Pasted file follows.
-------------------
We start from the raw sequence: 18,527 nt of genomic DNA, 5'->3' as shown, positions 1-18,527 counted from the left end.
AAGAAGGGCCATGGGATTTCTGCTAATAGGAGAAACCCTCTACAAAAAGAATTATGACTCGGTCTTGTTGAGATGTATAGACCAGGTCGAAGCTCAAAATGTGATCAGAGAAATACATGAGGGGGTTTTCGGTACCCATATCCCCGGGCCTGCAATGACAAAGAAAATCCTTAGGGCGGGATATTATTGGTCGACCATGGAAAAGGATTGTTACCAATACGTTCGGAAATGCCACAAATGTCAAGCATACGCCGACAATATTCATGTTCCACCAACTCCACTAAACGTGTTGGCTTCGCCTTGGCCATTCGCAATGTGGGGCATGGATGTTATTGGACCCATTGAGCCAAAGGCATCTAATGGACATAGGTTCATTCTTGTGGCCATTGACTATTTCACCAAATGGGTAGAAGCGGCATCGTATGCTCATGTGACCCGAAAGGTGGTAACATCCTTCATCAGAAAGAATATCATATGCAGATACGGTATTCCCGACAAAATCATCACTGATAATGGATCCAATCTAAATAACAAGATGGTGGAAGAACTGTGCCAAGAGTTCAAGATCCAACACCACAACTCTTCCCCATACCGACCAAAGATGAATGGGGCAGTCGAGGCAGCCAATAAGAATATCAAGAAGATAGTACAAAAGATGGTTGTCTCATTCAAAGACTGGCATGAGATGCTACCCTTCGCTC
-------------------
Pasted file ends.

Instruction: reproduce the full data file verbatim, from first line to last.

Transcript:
We start from the raw sequence: 18,527 nt of genomic DNA, 5'->3' as shown, positions 1-18,527 counted from the left end.
AAGAAGGGCCATGGGATTTCTGCTAATAGGAGAAACCCTCTACAAAAAGAATTATGACTCGGTCTTGTTGAGATGTATAGACCAGGTCGAAGCTCAAAATGTGATCAGAGAAATACATGAGGGGGTTTTCGGTACCCATATCCCCGGGCCTGCAATGACAAAGAAAATCCTTAGGGCGGGATATTATTGGTCGACCATGGAAAAGGATTGTTACCAATACGTTCGGAAATGCCACAAATGTCAAGCATACGCCGACAATATTCATGTTCCACCAACTCCACTAAACGTGTTGGCTTCGCCTTGGCCATTCGCAATGTGGGGCATGGATGTTATTGGACCCATTGAGCCAAAGGCATCTAATGGACATAGGTTCATTCTTGTGGCCATTGACTATTTCACCAAATGGGTAGAAGCGGCATCGTATGCTCATGTGACCCGAAAGGTGGTAACATCCTTCATCAGAAAGAATATCATATGCAGATACGGTATTCCCGACAAAATCATCACTGATAATGGATCCAATCTAAATAACAAGATGGTGGAAGAACTGTGCCAAGAGTTCAAGATCCAACACCACAACTCTTCCCCATACCGACCAAAGATGAATGGGGCAGTCGAGGCAGCCAATAAGAATATCAAGAAGATAGTACAAAAGATGGTTGTCTCATTCAAAGACTGGCATGAGATGCTACCCTTCGCTC